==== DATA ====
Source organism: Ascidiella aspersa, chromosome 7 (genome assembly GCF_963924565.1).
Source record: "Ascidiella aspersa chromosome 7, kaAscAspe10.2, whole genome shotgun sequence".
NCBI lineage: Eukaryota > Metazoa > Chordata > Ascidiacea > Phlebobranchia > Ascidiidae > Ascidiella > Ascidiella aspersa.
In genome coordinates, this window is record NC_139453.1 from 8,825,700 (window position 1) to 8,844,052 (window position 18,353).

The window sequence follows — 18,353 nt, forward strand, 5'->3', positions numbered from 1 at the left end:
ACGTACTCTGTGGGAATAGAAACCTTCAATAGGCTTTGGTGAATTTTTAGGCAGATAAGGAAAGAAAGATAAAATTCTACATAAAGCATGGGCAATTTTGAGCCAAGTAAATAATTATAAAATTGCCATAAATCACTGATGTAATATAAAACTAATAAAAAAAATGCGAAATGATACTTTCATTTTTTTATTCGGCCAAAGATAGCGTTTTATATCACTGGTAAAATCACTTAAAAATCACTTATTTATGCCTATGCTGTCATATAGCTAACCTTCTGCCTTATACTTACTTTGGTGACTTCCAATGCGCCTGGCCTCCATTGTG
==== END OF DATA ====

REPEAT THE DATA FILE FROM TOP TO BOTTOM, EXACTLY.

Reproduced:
Source organism: Ascidiella aspersa, chromosome 7 (genome assembly GCF_963924565.1).
Source record: "Ascidiella aspersa chromosome 7, kaAscAspe10.2, whole genome shotgun sequence".
NCBI lineage: Eukaryota > Metazoa > Chordata > Ascidiacea > Phlebobranchia > Ascidiidae > Ascidiella > Ascidiella aspersa.
In genome coordinates, this window is record NC_139453.1 from 8,825,700 (window position 1) to 8,844,052 (window position 18,353).

The window sequence follows — 18,353 nt, forward strand, 5'->3', positions numbered from 1 at the left end:
ACGTACTCTGTGGGAATAGAAACCTTCAATAGGCTTTGGTGAATTTTTAGGCAGATAAGGAAAGAAAGATAAAATTCTACATAAAGCATGGGCAATTTTGAGCCAAGTAAATAATTATAAAATTGCCATAAATCACTGATGTAATATAAAACTAATAAAAAAAATGCGAAATGATACTTTCATTTTTTTATTCGGCCAAAGATAGCGTTTTATATCACTGGTAAAATCACTTAAAAATCACTTATTTATGCCTATGCTGTCATATAGCTAACCTTCTGCCTTATACTTACTTTGGTGACTTCCAATGCGCCTGGCCTCCATTGTG